by Rosario Méndez, Attorney, Division of Consumer and Business Education, FTC
Thanks to COVID-19, many charitable organizations are faced with greater demand for their services, but less in donations as people have less to give. Now, more than ever, it’s important to make sure that your donation will be used wisely and well. Tomorrow is Giving Tuesday, and as you consider new places to send your donations, now and throughout the holiday season, don’t forget these four tips for giving wisely:
- Search online for the cause you care about — like “help COVID victims” or “homeless kids” — plus phrases like “best charity” or “highly rated charity.” Once you find a specific charity you’re considering giving to, search for its name plus “complaint,” “review,” “rating,” or “scam.” If you find red flags, it might be best to find another organization.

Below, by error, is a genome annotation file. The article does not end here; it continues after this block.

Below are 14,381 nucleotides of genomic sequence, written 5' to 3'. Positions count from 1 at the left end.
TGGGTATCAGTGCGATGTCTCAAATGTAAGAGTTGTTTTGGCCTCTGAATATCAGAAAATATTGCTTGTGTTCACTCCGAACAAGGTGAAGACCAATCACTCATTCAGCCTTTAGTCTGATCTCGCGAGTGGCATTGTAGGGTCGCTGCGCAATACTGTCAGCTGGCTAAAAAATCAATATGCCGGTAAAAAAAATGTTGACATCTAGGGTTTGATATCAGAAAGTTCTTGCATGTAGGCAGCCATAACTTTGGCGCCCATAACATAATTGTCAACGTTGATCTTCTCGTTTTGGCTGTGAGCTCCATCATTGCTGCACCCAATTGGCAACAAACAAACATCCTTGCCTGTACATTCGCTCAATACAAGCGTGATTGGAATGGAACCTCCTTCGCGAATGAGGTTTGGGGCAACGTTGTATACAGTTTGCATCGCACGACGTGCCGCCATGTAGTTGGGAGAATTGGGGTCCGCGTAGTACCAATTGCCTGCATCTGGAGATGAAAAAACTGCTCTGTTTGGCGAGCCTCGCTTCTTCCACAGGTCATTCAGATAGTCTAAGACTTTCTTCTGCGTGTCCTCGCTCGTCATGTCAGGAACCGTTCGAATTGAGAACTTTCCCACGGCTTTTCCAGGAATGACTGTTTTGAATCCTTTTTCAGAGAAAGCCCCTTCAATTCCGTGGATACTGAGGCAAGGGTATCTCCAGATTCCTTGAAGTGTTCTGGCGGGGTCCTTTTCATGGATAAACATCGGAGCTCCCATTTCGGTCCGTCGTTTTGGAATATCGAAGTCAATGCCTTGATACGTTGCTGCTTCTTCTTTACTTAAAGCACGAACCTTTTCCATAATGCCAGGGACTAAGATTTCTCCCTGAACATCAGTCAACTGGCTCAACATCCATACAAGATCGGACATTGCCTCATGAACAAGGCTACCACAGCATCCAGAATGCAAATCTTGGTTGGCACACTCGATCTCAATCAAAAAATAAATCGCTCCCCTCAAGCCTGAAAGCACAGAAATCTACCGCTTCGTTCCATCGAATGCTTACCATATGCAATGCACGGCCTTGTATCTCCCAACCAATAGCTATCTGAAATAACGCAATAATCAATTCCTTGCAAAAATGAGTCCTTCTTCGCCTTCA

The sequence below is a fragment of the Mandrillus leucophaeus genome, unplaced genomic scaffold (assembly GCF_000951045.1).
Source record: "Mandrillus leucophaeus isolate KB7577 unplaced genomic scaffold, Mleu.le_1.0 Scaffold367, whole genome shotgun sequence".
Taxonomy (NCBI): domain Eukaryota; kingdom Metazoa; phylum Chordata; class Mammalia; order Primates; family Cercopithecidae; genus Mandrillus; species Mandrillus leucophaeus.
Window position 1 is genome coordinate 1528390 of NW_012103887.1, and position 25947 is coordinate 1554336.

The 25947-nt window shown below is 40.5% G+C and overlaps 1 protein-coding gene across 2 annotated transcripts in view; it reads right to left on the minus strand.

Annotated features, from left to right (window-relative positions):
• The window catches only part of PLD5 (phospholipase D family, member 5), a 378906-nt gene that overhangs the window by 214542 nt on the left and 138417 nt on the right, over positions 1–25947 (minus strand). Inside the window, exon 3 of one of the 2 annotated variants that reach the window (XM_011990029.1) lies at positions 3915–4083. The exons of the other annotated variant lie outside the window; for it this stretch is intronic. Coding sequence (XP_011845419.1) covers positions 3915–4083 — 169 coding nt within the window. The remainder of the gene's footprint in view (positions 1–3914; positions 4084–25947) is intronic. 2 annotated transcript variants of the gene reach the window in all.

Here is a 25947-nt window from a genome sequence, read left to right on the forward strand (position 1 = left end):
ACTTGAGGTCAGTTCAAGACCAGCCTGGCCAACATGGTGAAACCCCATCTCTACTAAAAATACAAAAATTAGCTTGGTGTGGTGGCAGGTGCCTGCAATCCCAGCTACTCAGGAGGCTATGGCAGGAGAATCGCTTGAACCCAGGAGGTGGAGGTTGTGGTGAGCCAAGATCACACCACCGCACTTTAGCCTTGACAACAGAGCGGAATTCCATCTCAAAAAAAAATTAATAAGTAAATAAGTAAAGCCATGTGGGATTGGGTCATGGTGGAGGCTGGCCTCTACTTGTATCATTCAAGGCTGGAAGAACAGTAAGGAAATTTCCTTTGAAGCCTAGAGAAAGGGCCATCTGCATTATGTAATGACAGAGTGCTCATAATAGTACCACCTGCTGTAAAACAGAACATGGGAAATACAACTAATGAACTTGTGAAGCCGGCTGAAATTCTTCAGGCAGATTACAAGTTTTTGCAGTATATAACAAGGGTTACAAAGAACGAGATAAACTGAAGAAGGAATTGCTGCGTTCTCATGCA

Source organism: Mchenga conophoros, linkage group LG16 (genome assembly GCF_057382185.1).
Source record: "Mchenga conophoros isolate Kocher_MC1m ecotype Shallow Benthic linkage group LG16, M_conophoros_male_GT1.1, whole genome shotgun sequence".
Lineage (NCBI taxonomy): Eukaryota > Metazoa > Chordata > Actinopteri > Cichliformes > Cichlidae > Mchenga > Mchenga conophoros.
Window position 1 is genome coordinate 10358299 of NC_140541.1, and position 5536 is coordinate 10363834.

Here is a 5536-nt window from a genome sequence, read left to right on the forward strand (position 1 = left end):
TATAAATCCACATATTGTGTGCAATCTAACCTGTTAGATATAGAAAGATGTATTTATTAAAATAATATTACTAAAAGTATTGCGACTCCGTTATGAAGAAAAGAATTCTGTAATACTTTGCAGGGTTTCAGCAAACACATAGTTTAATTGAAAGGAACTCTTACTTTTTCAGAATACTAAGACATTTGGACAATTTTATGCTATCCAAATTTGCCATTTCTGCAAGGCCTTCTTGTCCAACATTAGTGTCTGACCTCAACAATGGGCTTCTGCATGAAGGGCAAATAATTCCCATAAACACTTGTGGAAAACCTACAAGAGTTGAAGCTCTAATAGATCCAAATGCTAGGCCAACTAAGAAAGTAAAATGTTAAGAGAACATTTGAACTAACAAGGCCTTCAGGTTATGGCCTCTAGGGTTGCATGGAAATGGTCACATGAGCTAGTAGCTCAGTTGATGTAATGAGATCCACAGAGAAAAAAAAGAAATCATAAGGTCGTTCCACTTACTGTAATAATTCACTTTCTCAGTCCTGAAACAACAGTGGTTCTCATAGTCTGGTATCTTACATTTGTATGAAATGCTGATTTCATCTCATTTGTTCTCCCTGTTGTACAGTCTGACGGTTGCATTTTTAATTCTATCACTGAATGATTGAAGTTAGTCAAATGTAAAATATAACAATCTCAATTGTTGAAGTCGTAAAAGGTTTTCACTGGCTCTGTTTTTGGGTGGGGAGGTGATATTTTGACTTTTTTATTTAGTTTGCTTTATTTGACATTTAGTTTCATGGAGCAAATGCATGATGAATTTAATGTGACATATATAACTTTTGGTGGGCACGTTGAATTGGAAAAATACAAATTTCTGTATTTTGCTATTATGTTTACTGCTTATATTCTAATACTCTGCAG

- Check out the charity’s website. Does it give information about the programs you want to support, or how it uses donations? How much of your donation will go directly to support the programs you care about? If you can’t find detailed information about a charity’s mission and programs, be suspicious.
- Use one of these organizations to help you research charities: BBB Wise Giving Alliance, Charity Navigator, CharityWatch, and GuideStar. The IRS’s Tax Exempt Organization Search tells you if your donation would be tax deductible.
- See what your state’s charity regulator has to say about the charity. Don’t know who that is? Look it up at nasconet.org.
Donating on social media or through a crowdfunding campaign? Don’t assume solicitations on social media or crowdfunding campaigns are legitimate — even posts that are shared or liked by your friends. Do your own research. Contact your friends offline to ask them about the post they shared. And remember that crowdfunding campaigns are not tax deductible.